Jazz performance showcases impact of music during Brazil's military dictatorship
April 12, 2016
As the humming of people filled the Iron Post on Friday, their spirits seemed to already be permeated by the energy of the music that followed. They gathered to revisit the songwriting of jazz musicians from Brazil’s military dictatorship.
The event, called “Utopian Songwriting,” included notes given by University professors Marc Hertzman, Mark Steinberg and Michael Silvers. Each used his own expertise to examine the impact of Utopian songwriters and political activism during Brazil’s military dictatorship in the 1960s.
“There was something happening in the 1960s worldwide, which has its own particular quality. That includes student movement here, in France, and even what was going on in the Soviet Union,” said Steinberg, professor in the department of History and coordinator of the Global Utopias program. “It was a sudden revival of sense of possibility, not just recovering the old world, but really a chance to think boldly.”
In the 1960s and 1970s, Brazilian songs and songwriters played a pivotal role in mobilizing student movements and activism against the oppressive military dictatorship.
“Jazz was very popular all the way up to the ’60s, and that’s when we see a larger connection between social movements,” said Marcelo Boccato, who is pursuing a doctorate in jazz studies. “We had a really strong connection in the ‘60s with the civil rights movements and jazz.”
Boccato played the piano at the event. He said holding these types of events is important for centering music within its cultural and historical context. Boccato also said he believes this historical background enriches the listener’s understanding and connection to the performance.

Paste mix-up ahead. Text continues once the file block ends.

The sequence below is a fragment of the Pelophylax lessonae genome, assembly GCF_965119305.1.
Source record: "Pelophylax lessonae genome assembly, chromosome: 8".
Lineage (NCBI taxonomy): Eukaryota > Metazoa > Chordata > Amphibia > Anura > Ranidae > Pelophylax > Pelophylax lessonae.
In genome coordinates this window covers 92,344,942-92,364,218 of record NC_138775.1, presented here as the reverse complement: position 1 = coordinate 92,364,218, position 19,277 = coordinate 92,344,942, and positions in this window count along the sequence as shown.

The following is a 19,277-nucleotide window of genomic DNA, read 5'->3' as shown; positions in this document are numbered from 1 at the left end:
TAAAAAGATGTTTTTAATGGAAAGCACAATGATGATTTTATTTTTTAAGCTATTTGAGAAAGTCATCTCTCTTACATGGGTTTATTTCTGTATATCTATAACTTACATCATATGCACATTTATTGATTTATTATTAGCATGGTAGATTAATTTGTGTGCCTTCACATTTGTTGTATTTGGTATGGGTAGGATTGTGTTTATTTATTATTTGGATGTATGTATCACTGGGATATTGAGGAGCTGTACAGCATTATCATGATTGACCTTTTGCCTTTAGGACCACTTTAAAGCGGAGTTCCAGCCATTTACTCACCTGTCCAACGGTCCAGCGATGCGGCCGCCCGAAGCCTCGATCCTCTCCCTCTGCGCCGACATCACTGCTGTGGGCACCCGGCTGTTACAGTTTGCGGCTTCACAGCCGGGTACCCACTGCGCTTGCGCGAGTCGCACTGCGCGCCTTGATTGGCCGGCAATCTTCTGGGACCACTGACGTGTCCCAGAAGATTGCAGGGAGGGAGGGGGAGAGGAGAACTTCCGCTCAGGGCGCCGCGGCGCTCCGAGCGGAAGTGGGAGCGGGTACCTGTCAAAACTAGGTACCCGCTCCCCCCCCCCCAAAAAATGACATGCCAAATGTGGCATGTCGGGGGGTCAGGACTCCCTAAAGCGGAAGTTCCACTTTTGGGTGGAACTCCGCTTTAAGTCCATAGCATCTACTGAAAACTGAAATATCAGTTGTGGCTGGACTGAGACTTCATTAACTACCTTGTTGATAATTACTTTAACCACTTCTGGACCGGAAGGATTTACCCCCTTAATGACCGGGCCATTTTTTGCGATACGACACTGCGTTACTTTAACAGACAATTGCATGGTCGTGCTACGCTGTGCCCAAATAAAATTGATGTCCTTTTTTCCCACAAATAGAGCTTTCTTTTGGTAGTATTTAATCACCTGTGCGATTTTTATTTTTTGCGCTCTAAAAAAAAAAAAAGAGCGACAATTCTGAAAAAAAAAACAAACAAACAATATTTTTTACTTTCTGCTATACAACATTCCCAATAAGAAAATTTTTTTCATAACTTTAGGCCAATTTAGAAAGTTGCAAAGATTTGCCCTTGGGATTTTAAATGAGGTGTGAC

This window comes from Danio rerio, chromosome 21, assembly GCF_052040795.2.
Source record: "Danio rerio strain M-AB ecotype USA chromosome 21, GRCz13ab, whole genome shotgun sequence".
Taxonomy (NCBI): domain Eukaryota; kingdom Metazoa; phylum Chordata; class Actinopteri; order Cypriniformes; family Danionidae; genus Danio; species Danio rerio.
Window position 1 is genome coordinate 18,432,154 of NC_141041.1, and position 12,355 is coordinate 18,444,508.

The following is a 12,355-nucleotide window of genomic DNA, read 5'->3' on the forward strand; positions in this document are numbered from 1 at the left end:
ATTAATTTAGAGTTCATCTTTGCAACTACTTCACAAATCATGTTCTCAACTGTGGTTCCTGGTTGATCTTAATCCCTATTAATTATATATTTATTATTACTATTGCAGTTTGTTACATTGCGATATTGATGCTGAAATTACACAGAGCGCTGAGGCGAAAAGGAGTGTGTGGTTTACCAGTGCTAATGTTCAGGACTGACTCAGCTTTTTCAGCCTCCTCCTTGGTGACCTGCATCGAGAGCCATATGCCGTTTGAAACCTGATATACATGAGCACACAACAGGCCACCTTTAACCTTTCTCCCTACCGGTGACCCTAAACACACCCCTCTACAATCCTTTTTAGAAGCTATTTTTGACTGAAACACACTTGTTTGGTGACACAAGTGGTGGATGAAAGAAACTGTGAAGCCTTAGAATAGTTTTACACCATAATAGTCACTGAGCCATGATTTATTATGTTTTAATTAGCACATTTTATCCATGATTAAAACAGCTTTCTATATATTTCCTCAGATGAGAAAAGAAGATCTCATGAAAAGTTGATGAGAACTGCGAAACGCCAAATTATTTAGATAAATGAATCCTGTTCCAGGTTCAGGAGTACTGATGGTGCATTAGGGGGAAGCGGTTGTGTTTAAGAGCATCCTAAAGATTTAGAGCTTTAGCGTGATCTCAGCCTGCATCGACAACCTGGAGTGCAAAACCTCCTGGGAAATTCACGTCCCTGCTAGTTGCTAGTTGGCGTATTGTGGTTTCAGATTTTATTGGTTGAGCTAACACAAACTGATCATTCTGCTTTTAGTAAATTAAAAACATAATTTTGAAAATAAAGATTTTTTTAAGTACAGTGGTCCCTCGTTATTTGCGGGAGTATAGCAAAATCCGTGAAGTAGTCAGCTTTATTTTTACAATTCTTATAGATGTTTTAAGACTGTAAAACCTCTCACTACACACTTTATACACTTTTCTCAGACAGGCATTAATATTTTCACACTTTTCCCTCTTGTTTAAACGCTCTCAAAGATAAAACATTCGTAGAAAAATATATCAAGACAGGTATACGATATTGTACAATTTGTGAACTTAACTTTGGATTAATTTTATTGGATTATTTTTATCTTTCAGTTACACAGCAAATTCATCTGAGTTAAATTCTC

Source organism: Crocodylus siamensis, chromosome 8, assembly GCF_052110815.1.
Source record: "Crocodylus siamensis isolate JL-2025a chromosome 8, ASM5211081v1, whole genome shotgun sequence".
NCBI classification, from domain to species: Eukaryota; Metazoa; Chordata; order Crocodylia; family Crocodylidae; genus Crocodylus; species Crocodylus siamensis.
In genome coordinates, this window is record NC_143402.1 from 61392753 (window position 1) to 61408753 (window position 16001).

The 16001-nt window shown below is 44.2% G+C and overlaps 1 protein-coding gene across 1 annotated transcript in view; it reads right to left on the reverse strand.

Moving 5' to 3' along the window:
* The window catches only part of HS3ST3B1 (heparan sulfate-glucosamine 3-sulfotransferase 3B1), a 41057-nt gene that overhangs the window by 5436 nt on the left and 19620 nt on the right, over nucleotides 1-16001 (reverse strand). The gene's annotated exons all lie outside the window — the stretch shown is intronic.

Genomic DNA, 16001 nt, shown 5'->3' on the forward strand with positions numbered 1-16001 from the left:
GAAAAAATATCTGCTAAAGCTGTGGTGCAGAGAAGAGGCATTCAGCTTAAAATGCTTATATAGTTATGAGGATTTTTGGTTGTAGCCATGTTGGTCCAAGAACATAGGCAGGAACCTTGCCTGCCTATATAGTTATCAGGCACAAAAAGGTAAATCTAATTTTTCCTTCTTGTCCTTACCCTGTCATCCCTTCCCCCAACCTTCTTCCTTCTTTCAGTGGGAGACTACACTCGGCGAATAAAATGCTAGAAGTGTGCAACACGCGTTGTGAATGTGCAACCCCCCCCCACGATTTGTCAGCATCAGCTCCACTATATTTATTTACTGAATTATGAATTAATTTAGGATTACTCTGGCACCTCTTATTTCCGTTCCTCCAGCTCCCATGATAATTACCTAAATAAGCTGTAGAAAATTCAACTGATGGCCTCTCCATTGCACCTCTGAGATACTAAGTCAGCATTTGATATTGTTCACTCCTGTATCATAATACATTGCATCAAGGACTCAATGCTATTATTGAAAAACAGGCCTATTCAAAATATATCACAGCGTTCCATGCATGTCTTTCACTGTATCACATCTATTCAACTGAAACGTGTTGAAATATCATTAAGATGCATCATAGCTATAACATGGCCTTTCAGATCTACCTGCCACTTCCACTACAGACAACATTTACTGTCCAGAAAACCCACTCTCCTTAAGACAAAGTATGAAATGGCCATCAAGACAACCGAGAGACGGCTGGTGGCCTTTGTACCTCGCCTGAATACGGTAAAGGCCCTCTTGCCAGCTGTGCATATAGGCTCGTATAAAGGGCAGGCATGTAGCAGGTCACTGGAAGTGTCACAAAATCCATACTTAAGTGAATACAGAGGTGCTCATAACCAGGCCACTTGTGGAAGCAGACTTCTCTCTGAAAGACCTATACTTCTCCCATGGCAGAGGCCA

The music played at the event was written by many influential political activists such as Geraldo Vandré, Chico Buarque and Milton Nascimento.
Geraldo Vandré wrote an influential song called “Pra não dizer que não falei das flores,” which eventually became the anthem for student protests and demonstrations for democracy in Brazil.
“A lot of times, folks were not nearly as explicit or confrontational with music, but in that song itself and in the larger student movement, you can see a distaste for the military government which is oppressing people that they don’t agree with,” said Hertzman, assistant professor of history specializing in Latin American and the Caribbean.
“The importance of musicians being on the front line at the student movement, being right there putting their bodies on the line along with the students. I think that has an immeasurable impact. They’re not just singing it.”
Hertzman said Vandré changed the way music was perceived during this time through his confrontational expression. Vandré also showed the world that music can be employed for political change.
“There is a larger utopian movement in the 1960s where there are people mobilizing globally. This is clearly a moment where there are things happening all over the world,” Hertzman said. “This music and movement were linked up with a larger global process and desire for new ways of doing things.”
Both the student protesters and songwriters embodied the idea of utopias, which Steinberg’s program examines.
“Something is happening now which is part of the same atmosphere we live in where people feel like it’s not enough to just say this is the best we’re going to ever have,” Steinberg said. “And this is Utopian, not in the sense of wild-eyed idealism, but rather a bold statement that says the world is not enough as it is and proposes new ways of thinking about possibility.”
He said some people put the broad ideas of Utopian thought into what he calls an “everyday Utopia,” an approach that focuses on building alternative communities and havens locally rather than remaking politics and institutions.
“And in some ways music does that,” Hertzman said. “It’s a place, it’s a time, it’s a moment and space to really feel the emotional liberation of being in a space that’s removed from the rest of the world in hopes of rebuilding it from the bottom up.”